Finding Your “Enough” Point

Leslie Bosserman
Leslie Bosserman

By Leslie M. Bosserman (Guest Blogger)

From a young age, we’re asked What do you want to be when you grow up?” instead of “Who do you want to be?” This question predisposes us to value the task or role we will be doing over the values and character that determine our being.

Through my work as a Leadership Coach and Lifestyle Strategist, I’ve noticed a lot of Millennials struggling with finding their “enough point.” They are so focused on doing more and filling their lives (even with good things!) that they don’t know when to stop. There’s always another task, a new goal, or metaphorical mountain to climb.

When did efficiency replace sufficiency?

When we prioritize doing over being, we sell out on fulfillment for the sake of achievement. 

Something has to change if we want to lead with intention.

A Healthy Antidote to Doing More

It’s time to stop striving for perfection without rest or even celebration for a job well done (because, after all, rest and celebration are GOOD things that we really need!)

The first step to self-acceptance is recognizing who you are now without judgment for what you haven’t done yet. The Latin for the word “accept” is acceptare, which means “to receive, willingly.” You must first slow down enough to look into your life and receive what you find. self-acceptance_omtimes-750x400

British psychologist and author, Dr. Robert Holden, believes that “self-acceptance is an invitation to stop trying to change yourself into the person you wish to be long enough to find out who you really are.

Self-acceptance is an invitation to take an honest look into your life in order to acknowledge who you already are before you take off running toward the next task. Then you are able to take stock of what is working, what needs to change, and who you want to become.

Imagine what would be possible if we came face to face with ourselves – even the ugly, messy bits – and made peace with where we are now so we could claim more. What would be possible then? Here’s what the research shows…

People who practice self-acceptance are…

  • Self-aware of their triggers, strengths, and weaknessesYou-Are-Good-Enough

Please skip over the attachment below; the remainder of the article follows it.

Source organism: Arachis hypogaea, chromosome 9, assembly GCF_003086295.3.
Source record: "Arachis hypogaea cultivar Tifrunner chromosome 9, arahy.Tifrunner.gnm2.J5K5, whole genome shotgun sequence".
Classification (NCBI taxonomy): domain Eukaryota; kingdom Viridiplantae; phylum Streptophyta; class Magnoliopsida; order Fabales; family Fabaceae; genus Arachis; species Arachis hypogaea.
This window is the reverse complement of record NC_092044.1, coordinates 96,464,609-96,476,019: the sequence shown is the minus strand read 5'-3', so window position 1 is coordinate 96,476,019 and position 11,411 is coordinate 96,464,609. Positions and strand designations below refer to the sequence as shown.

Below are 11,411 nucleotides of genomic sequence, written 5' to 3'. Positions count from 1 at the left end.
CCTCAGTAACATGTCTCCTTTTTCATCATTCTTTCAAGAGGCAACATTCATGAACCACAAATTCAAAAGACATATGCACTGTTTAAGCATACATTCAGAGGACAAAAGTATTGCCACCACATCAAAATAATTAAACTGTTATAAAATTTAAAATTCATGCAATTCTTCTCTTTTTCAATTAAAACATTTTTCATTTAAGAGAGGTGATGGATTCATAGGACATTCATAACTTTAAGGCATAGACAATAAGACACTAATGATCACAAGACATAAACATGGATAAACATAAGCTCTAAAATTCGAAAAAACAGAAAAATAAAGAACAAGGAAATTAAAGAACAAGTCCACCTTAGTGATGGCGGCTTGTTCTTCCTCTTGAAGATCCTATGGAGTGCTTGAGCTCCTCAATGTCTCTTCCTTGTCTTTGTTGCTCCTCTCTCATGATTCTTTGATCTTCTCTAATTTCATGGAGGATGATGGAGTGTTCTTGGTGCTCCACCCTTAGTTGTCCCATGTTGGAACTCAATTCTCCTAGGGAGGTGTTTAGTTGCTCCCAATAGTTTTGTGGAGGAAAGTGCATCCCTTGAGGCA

• At peace with what isn’t “right” or “done” yet
  • Radically honest with themselves
  • Accepting of their limitations
  • Confident in developing their talents
  • In love with their life, just as it is now

Sounds pretty desirable, right? Let’s keep exploring…

Exploring “Enough”

As you begin to embrace self-acceptance more, I invite you to use the following questions to reflect even deeper:

  • In your life, how do you determine what “enough” looks and feels like? 
  • What’s easy about this?
  • What’s that hardest thing?
  • Is there anything you’re rejecting instead of accepting? Consider how you can embrace this instead and make peace with it.
  • If there was one thing that you could do now that would make the most difference for you, what would it be?

These reflective questions should give you a jump start on your personal journey to embracing self-acceptance. I’ll be sharing a series of interactive resources throughout the month of May to help you explore what self-acceptance looks and feels like (and doesn’t) so you can claim whatever “enough” is for you.

5 Great Resources on Self-Acceptance:

  1. A Life of Being, Having, and Doing Enough
  2. The Gifts of Imperfection
  3. The Path to Unconditional Self-Acceptance, Psychology Today 
  4. How Self-Acceptance Can Crack Open Your Life: A Radical 10-Day Plan To Accept Who You Really Are 
  5. The Self-Acceptance Project: A Free Video Series 

Leslie Bosserman

About Leslie: Leslie believes that success is based on fulfillment, not retirement. As a champion for authentic living, she partners with dynamic leaders, social entrepreneurs, and creative change-makers who want to develop their natural strengths so they can live and lead wholeheartedly. She is the founder of Lead With Intention™ where she supports Millennial leaders and their managers by creating customized leadership solutions. She also serves as a volunteer coach with The Coaching Fellowship and locally as the TEDxSacramento Event Coordinator. Learn more about Leslie and connect with her on FacebookTwitter, LinkedIn, InstagramPinterest, and Medium.

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